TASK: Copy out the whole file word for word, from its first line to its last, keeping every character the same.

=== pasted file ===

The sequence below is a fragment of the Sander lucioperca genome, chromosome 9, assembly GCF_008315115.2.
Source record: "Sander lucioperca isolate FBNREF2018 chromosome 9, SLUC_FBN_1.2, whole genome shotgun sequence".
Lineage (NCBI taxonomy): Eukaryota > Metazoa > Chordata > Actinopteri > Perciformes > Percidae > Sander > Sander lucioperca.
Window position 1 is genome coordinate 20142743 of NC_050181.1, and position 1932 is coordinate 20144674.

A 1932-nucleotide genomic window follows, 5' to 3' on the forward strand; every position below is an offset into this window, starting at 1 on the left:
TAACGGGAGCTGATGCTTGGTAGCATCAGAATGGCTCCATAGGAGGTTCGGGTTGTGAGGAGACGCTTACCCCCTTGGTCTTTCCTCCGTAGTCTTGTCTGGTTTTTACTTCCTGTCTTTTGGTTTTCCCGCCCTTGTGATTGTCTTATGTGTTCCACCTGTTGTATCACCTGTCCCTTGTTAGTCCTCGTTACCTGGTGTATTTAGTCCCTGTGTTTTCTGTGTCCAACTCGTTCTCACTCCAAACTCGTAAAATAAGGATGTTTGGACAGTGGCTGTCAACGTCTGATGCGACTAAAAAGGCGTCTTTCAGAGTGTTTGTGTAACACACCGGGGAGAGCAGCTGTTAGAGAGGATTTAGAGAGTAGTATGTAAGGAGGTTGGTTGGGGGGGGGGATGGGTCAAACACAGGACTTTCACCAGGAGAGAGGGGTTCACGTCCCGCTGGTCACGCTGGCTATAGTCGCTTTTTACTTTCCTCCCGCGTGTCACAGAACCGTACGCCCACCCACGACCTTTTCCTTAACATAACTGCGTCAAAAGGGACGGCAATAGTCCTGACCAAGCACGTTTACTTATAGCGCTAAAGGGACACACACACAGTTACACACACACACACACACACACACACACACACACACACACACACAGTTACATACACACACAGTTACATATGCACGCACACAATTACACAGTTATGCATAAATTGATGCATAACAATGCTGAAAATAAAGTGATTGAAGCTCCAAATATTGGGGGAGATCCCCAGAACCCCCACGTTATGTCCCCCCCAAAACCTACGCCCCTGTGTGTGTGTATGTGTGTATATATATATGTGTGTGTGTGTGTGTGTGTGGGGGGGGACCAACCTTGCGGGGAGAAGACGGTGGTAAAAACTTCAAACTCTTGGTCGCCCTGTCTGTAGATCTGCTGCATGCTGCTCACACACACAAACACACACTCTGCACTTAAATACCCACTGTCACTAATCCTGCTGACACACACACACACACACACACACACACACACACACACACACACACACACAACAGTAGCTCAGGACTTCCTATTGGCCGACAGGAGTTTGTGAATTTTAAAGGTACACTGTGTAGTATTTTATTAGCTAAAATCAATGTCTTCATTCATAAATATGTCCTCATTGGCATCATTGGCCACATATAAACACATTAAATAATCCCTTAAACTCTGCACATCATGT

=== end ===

The sequence below is a fragment of the Sander lucioperca genome, chromosome 9, assembly GCF_008315115.2.
Source record: "Sander lucioperca isolate FBNREF2018 chromosome 9, SLUC_FBN_1.2, whole genome shotgun sequence".
Lineage (NCBI taxonomy): Eukaryota > Metazoa > Chordata > Actinopteri > Perciformes > Percidae > Sander > Sander lucioperca.
Window position 1 is genome coordinate 20142743 of NC_050181.1, and position 1932 is coordinate 20144674.

A 1932-nucleotide genomic window follows, 5' to 3' on the forward strand; every position below is an offset into this window, starting at 1 on the left:
TAACGGGAGCTGATGCTTGGTAGCATCAGAATGGCTCCATAGGAGGTTCGGGTTGTGAGGAGACGCTTACCCCCTTGGTCTTTCCTCCGTAGTCTTGTCTGGTTTTTACTTCCTGTCTTTTGGTTTTCCCGCCCTTGTGATTGTCTTATGTGTTCCACCTGTTGTATCACCTGTCCCTTGTTAGTCCTCGTTACCTGGTGTATTTAGTCCCTGTGTTTTCTGTGTCCAACTCGTTCTCACTCCAAACTCGTAAAATAAGGATGTTTGGACAGTGGCTGTCAACGTCTGATGCGACTAAAAAGGCGTCTTTCAGAGTGTTTGTGTAACACACCGGGGAGAGCAGCTGTTAGAGAGGATTTAGAGAGTAGTATGTAAGGAGGTTGGTTGGGGGGGGGGATGGGTCAAACACAGGACTTTCACCAGGAGAGAGGGGTTCACGTCCCGCTGGTCACGCTGGCTATAGTCGCTTTTTACTTTCCTCCCGCGTGTCACAGAACCGTACGCCCACCCACGACCTTTTCCTTAACATAACTGCGTCAAAAGGGACGGCAATAGTCCTGACCAAGCACGTTTACTTATAGCGCTAAAGGGACACACACACAGTTACACACACACACACACACACACACACACACACACACACACACACAGTTACATACACACACAGTTACATATGCACGCACACAATTACACAGTTATGCATAAATTGATGCATAACAATGCTGAAAATAAAGTGATTGAAGCTCCAAATATTGGGGGAGATCCCCAGAACCCCCACGTTATGTCCCCCCCAAAACCTACGCCCCTGTGTGTGTGTATGTGTGTATATATATATGTGTGTGTGTGTGTGTGTGTGGGGGGGGACCAACCTTGCGGGGAGAAGACGGTGGTAAAAACTTCAAACTCTTGGTCGCCCTGTCTGTAGATCTGCTGCATGCTGCTCACACACACAAACACACACTCTGCACTTAAATACCCACTGTCACTAATCCTGCTGACACACACACACACACACACACACACACACACACACACACACACACACACAACAGTAGCTCAGGACTTCCTATTGGCCGACAGGAGTTTGTGAATTTTAAAGGTACACTGTGTAGTATTTTATTAGCTAAAATCAATGTCTTCATTCATAAATATGTCCTCATTGGCATCATTGGCCACATATAAACACATTAAATAATCCCTTAAACTCTGCACATCATGT